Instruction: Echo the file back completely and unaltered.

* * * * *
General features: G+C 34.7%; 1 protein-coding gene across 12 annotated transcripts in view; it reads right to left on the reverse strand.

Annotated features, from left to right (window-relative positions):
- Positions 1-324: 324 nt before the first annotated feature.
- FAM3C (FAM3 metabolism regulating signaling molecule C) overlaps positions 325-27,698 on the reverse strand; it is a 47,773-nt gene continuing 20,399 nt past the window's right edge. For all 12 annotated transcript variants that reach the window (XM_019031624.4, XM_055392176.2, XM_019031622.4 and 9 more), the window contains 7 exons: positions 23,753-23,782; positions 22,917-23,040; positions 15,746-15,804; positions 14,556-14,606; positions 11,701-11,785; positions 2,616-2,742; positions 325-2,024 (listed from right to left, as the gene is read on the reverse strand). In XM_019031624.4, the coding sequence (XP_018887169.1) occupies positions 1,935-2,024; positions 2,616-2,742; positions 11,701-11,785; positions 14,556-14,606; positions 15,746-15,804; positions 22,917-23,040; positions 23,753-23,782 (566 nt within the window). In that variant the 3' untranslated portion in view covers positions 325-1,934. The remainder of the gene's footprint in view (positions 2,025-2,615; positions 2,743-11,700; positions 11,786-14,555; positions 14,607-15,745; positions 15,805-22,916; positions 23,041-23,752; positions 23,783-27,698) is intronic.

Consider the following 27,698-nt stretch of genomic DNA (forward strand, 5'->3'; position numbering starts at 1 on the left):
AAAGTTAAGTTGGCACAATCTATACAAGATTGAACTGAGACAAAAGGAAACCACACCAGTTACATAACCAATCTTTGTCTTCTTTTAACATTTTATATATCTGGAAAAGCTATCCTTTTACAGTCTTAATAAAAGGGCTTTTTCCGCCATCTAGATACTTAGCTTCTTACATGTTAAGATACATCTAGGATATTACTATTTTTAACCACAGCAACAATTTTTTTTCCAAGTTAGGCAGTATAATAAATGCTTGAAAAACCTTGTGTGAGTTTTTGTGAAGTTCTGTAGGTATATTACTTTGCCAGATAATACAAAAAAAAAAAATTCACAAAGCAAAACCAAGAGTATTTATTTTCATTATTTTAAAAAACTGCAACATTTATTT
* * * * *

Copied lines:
General features: G+C 34.7%; 1 protein-coding gene across 12 annotated transcripts in view; it reads right to left on the reverse strand.

Annotated features, from left to right (window-relative positions):
- Positions 1-324: 324 nt before the first annotated feature.
- FAM3C (FAM3 metabolism regulating signaling molecule C) overlaps positions 325-27,698 on the reverse strand; it is a 47,773-nt gene continuing 20,399 nt past the window's right edge. For all 12 annotated transcript variants that reach the window (XM_019031624.4, XM_055392176.2, XM_019031622.4 and 9 more), the window contains 7 exons: positions 23,753-23,782; positions 22,917-23,040; positions 15,746-15,804; positions 14,556-14,606; positions 11,701-11,785; positions 2,616-2,742; positions 325-2,024 (listed from right to left, as the gene is read on the reverse strand). In XM_019031624.4, the coding sequence (XP_018887169.1) occupies positions 1,935-2,024; positions 2,616-2,742; positions 11,701-11,785; positions 14,556-14,606; positions 15,746-15,804; positions 22,917-23,040; positions 23,753-23,782 (566 nt within the window). In that variant the 3' untranslated portion in view covers positions 325-1,934. The remainder of the gene's footprint in view (positions 2,025-2,615; positions 2,743-11,700; positions 11,786-14,555; positions 14,607-15,745; positions 15,805-22,916; positions 23,041-23,752; positions 23,783-27,698) is intronic.

Consider the following 27,698-nt stretch of genomic DNA (forward strand, 5'->3'; position numbering starts at 1 on the left):
AAAGTTAAGTTGGCACAATCTATACAAGATTGAACTGAGACAAAAGGAAACCACACCAGTTACATAACCAATCTTTGTCTTCTTTTAACATTTTATATATCTGGAAAAGCTATCCTTTTACAGTCTTAATAAAAGGGCTTTTTCCGCCATCTAGATACTTAGCTTCTTACATGTTAAGATACATCTAGGATATTACTATTTTTAACCACAGCAACAATTTTTTTTCCAAGTTAGGCAGTATAATAAATGCTTGAAAAACCTTGTGTGAGTTTTTGTGAAGTTCTGTAGGTATATTACTTTGCCAGATAATACAAAAAAAAAAAATTCACAAAGCAAAACCAAGAGTATTTATTTTCATTATTTTAAAAAACTGCAACATTTATTT